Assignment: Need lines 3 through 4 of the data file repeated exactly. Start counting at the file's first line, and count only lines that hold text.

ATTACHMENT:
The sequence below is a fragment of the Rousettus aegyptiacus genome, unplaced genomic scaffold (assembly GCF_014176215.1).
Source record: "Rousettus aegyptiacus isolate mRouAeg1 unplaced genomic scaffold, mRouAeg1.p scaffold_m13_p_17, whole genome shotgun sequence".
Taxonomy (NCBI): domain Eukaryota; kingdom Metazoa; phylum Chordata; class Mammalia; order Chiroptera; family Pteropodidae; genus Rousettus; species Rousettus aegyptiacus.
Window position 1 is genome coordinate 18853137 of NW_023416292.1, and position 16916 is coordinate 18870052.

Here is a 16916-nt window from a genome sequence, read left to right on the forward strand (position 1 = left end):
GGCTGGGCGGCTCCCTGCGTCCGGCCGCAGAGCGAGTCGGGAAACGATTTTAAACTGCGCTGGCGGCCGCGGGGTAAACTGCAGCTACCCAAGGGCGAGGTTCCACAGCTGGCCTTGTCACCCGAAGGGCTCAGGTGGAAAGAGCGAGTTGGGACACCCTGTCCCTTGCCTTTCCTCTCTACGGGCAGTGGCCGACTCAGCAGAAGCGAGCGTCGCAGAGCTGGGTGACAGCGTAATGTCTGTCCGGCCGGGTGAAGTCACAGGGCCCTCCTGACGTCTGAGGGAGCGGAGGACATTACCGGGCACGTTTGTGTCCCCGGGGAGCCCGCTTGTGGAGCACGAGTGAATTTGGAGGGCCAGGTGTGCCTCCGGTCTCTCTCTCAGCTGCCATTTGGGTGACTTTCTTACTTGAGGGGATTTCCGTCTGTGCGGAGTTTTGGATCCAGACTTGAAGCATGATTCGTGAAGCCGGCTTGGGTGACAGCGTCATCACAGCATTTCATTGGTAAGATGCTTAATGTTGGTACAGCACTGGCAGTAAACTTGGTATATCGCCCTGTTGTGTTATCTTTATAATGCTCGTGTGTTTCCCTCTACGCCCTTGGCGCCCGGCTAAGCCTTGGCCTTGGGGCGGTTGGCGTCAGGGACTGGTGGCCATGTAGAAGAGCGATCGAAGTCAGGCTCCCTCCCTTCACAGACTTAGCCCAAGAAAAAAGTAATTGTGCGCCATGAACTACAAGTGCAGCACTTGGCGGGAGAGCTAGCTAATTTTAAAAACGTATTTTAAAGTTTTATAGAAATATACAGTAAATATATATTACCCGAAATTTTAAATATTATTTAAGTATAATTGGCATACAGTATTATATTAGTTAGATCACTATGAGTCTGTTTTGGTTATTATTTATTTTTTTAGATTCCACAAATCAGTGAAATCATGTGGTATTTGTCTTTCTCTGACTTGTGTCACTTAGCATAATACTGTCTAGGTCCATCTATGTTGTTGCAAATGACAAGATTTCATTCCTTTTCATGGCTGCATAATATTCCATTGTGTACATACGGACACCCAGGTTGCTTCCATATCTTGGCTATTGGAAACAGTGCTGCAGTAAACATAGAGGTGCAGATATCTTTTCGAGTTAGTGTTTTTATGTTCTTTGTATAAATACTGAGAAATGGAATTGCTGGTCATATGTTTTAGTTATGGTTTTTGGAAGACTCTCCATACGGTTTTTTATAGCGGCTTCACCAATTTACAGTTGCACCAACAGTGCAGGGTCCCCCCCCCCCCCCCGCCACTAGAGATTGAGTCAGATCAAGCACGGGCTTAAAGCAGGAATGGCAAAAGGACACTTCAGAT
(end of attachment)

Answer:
Taxonomy (NCBI): domain Eukaryota; kingdom Metazoa; phylum Chordata; class Mammalia; order Chiroptera; family Pteropodidae; genus Rousettus; species Rousettus aegyptiacus.
Window position 1 is genome coordinate 18853137 of NW_023416292.1, and position 16916 is coordinate 18870052.